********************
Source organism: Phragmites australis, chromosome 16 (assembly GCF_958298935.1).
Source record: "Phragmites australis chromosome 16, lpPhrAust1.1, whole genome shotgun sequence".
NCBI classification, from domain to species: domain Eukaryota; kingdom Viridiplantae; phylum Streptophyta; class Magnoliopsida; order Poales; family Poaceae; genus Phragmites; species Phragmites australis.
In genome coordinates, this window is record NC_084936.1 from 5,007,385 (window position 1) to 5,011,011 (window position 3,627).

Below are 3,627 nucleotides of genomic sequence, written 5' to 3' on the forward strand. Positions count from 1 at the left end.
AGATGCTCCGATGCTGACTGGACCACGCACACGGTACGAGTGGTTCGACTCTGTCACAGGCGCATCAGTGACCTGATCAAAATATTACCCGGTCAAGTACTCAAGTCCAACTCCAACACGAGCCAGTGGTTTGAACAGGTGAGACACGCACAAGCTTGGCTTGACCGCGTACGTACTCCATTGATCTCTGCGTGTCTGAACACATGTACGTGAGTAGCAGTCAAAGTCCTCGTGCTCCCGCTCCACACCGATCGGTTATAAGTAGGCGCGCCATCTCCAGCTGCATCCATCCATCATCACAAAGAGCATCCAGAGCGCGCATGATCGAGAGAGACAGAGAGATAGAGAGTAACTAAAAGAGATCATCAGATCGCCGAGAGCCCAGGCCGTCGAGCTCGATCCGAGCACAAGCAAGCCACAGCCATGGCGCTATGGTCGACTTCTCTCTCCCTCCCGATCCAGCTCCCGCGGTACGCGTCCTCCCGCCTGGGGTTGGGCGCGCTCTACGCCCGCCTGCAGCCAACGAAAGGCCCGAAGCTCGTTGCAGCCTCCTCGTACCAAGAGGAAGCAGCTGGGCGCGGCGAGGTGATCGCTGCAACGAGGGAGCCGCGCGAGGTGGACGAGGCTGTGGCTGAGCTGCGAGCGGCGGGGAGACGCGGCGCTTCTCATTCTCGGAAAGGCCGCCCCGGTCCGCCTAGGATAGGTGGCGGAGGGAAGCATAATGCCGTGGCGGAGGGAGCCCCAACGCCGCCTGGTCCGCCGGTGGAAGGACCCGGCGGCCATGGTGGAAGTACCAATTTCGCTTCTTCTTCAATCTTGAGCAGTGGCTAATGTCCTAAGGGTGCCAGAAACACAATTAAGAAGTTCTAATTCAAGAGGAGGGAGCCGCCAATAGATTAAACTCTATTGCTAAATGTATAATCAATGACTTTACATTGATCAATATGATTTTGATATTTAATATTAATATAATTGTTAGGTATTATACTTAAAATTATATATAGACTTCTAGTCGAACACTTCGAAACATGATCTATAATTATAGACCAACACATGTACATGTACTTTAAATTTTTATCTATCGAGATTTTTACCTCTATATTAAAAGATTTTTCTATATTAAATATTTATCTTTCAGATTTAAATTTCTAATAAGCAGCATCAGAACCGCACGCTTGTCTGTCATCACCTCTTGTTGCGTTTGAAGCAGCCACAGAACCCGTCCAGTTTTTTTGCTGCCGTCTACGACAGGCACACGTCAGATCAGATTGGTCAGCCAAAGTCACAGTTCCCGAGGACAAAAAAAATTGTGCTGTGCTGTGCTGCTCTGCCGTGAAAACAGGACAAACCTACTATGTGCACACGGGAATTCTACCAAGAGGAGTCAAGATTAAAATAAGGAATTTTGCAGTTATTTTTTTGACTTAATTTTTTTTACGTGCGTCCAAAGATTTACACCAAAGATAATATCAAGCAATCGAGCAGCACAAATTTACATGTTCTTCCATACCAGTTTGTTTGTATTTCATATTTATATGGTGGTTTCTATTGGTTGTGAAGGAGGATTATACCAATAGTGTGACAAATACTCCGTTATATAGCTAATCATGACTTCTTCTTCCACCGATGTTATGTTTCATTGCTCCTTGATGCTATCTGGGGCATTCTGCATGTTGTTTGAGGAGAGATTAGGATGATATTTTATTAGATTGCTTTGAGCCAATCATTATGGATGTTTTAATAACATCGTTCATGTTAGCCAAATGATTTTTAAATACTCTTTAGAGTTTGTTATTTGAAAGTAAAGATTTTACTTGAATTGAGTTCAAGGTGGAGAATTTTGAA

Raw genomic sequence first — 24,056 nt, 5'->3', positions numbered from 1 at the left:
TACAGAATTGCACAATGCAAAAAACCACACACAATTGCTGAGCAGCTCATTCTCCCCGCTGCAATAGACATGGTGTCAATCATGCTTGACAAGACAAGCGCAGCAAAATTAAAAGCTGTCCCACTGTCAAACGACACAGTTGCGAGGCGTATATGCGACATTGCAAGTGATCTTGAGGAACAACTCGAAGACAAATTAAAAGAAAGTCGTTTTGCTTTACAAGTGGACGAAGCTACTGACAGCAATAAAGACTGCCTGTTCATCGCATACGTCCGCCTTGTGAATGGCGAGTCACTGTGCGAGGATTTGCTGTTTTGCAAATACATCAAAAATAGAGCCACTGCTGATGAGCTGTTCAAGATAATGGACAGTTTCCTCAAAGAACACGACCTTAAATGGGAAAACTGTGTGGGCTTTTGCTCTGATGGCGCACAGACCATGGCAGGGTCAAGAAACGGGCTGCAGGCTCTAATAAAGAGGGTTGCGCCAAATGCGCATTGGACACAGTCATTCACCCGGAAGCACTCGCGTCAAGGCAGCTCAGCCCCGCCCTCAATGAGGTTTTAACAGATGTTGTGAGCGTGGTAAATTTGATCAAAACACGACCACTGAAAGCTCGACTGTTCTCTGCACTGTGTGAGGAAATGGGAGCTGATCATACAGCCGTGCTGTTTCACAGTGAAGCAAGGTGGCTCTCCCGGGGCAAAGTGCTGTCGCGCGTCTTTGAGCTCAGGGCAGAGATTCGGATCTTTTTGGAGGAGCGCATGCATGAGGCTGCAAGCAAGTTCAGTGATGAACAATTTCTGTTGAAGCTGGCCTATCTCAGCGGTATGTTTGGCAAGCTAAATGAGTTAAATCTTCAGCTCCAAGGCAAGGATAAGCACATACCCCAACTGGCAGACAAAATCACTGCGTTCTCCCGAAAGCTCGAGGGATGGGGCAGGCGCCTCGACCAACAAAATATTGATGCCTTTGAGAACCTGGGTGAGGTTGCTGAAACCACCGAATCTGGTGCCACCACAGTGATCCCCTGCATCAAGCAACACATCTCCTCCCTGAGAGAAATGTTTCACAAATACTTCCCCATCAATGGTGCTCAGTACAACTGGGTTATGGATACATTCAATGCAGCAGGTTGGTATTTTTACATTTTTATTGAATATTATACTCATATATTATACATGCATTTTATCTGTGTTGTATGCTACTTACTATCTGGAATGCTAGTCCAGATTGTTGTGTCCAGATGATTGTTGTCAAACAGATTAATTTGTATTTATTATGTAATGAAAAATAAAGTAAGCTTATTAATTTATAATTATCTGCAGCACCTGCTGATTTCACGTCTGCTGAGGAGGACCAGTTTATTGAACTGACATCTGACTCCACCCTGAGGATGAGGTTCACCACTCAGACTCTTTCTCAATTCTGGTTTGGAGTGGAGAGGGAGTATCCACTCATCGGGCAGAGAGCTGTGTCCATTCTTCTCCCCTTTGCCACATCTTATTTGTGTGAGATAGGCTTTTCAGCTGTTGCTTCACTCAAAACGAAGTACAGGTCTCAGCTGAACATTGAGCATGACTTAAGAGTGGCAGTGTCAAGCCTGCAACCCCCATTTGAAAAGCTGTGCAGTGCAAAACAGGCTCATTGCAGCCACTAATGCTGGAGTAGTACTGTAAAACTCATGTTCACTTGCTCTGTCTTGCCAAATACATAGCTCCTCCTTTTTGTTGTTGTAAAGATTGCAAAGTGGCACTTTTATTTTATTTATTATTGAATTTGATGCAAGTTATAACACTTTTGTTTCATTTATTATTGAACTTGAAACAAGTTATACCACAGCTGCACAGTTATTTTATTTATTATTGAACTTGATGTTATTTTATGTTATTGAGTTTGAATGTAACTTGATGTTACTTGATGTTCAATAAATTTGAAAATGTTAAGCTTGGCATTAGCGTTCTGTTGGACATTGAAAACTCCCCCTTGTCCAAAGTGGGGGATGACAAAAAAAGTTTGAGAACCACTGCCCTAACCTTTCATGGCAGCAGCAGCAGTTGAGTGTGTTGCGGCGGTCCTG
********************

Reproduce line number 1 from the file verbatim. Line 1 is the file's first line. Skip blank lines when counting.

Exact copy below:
Source organism: Phragmites australis, chromosome 16 (assembly GCF_958298935.1).